The world’s streets came alive with the footsteps and voices of climate protestors, from 20-27 September 2019, as millions came out to demand that governments and companies take real action on climate change. A record 7.6 million people – including youth, social movements, trade unions, workers and activists – took part in global climate strikes and actions across the planet, making this the biggest climate mobilization in history.

Friends of the Earth groups around the world were part of this movement, supporting school strikers and calling for climate justice for those on the front lines already facing the impacts of climate change, dirty energy and false solutions.

Groups across the Asia-Pacific region called for an end to fossil fuels and demanded a just transition to renewable energy. From Malaysia to Sri Lanka, Australia, the Philippines, Bangladesh, Japan and Indonesia, thousands walked out in protest. In South Korea and Timor-Leste, people were even out on their bicycles.

Amongst the huge numbers mobilizing in Melbourne, Australia, our FoEI flag  proclaiming the strong message of “dismantle patriarchy not the planet” was featured.

Europe saw some of the biggest climate mobilizations, with 1.4 million people reported in Germany alone. This year was dominated by the voices of young people, inspired by the global #FridaysForFuture movement and young climate activists including Greta Thunberg. Youth and families across the continent made demands to protect their future, including in Croatia, Spain and Austria.

 

In Macedonia, young Friends of the Earth organized a workshop on building power and global action.

Get the full round up from Friends of the Earth Europe.

Youth in Africa also mobilized and led actions to raise awareness on climate issues. Friends of the Earth Togo organized a football match action with local children, while a young activist from Mozambique took part in the strikes and spoke powerfully on climate justice.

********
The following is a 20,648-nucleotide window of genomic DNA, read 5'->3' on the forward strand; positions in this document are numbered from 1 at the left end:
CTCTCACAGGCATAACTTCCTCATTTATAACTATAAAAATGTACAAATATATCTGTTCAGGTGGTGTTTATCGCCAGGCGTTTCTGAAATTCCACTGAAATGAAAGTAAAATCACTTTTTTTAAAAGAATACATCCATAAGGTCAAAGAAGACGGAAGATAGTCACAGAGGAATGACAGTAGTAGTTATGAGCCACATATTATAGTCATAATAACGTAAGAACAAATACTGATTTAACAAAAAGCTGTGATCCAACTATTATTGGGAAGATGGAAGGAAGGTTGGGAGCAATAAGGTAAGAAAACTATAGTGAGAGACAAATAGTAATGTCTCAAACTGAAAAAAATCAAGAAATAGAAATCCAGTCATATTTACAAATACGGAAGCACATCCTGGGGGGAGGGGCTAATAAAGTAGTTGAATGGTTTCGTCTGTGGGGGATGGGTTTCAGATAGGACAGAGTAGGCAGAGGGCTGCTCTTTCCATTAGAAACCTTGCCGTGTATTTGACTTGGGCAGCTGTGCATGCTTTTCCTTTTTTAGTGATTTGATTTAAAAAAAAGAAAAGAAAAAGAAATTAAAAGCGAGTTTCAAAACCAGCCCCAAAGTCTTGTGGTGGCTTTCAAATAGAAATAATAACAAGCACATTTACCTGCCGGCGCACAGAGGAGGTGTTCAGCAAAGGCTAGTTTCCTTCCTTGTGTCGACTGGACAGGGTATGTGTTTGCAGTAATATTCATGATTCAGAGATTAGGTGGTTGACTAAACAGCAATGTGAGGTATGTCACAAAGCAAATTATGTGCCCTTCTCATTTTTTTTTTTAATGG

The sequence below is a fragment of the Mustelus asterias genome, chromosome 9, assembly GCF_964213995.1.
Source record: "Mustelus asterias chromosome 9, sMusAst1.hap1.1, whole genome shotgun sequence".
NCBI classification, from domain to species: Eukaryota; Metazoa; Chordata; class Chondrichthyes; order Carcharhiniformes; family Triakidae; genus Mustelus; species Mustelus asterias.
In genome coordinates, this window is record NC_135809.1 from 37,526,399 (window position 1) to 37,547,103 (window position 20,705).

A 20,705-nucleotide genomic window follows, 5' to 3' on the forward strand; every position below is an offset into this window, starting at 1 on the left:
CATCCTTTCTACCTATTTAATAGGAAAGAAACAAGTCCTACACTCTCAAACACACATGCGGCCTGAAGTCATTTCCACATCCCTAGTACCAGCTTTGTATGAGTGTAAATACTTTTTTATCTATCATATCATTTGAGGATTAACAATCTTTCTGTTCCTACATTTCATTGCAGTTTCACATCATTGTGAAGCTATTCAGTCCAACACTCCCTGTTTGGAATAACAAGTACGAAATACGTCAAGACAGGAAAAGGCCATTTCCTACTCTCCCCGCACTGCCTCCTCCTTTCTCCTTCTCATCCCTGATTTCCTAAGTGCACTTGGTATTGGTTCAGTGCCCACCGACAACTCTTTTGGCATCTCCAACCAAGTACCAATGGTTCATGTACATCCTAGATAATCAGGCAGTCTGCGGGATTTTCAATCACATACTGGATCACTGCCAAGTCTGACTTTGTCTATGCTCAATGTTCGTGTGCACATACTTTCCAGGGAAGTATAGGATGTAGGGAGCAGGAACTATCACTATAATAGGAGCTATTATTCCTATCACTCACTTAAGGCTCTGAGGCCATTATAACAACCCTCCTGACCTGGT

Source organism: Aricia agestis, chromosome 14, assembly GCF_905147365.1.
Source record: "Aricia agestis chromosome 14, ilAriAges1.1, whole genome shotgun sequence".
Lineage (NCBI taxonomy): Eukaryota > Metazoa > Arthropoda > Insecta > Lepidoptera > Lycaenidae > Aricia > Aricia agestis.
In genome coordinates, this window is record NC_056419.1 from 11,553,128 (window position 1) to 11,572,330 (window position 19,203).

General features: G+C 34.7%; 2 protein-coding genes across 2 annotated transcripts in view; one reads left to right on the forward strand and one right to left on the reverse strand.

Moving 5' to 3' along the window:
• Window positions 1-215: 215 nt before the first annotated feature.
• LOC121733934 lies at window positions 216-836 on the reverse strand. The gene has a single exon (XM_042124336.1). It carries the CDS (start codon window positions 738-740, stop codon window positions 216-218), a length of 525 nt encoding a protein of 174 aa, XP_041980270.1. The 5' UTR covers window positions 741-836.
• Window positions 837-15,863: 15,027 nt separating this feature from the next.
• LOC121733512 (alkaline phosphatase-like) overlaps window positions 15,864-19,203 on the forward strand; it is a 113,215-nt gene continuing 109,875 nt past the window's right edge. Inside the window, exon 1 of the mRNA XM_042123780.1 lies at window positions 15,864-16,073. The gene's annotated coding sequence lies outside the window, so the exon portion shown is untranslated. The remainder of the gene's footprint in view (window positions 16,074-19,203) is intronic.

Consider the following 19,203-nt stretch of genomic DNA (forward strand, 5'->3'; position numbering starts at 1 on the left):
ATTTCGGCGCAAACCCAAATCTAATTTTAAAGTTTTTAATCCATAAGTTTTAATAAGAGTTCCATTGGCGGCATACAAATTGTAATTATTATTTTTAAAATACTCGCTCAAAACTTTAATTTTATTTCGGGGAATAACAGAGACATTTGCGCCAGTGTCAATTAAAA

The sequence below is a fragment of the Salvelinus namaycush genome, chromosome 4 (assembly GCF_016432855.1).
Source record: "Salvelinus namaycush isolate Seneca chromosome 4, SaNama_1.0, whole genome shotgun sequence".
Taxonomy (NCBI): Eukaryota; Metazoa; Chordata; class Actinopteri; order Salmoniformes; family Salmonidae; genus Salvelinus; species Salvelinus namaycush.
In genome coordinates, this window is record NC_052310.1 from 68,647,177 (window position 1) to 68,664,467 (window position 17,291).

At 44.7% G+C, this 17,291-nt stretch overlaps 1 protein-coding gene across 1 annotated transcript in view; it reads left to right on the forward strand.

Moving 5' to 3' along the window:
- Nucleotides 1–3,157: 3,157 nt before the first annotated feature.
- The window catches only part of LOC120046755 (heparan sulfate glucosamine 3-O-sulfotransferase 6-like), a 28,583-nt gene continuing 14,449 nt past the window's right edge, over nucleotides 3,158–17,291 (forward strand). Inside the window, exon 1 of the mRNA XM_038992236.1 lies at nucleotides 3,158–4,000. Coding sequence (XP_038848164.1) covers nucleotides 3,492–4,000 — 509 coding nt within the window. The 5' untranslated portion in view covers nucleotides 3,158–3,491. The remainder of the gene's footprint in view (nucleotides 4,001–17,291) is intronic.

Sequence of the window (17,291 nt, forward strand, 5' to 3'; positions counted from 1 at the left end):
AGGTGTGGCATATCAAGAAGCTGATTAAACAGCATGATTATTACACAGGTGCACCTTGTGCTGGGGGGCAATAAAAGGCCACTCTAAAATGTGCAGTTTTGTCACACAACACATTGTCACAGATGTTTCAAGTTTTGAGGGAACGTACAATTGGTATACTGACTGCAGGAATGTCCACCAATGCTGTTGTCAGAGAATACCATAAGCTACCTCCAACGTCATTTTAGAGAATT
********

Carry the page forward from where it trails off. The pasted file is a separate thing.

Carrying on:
Groups in Nigeria, South Africa, Ghana, Tanzania and Togo took messages of “climate justice for all” out on to their local streets.

Two representatives from Friends of the Earth Africa also joined the mobilization on the streets of New York city, ahead of the UN Secretary General Climate Action Summit held there on 23 September. Philip Jakpor from Environmental Rights Action, Nigeria, and Sostine Namanya from NAPE, Uganda, joined the crowds of over 300,000 people.

They also took part in a Southern Voices side event, an action against the Oil and Gas industry with allies and secured some fantastic media coverage.

There were huge marches across many cities in North and Latin America. Friends of the Earth US helped organize a shutdown of Washington DC to demand action on the climate crisis, and groups in Paraguay, Colombia and El Salvador were out on the streets, even in the rain.

Friends of the Earth International brought forward a single coherent demand for system change, and showed solidarity with indigenous peoples and local communities most severely and immediately affected by the climate crisis. In an interview on Real World Radio, climate justice and energy campaigner Sara Shaw commented:

“Communities in the South are being hit by the impacts of climate change and dirty energy now. It’s not a question of the future, it’s a question of now… We are participating in these mobilizations to stand with people being impacted now as well.”

These demands for climate justice and real system change come at a critical time, as peoples in the global South already feel the devastating effects of climate crisis whilst northern governments fail to cut emissions or provide the finance needed for energy transition.

The incredible turnout in this week of mobilization is an inspiring display of people power in action. But this must lead to action by Northern governments to reduce emissions, stop funding fossil fuels, and to pay their fair share for energy transformation and climate damages in the global South.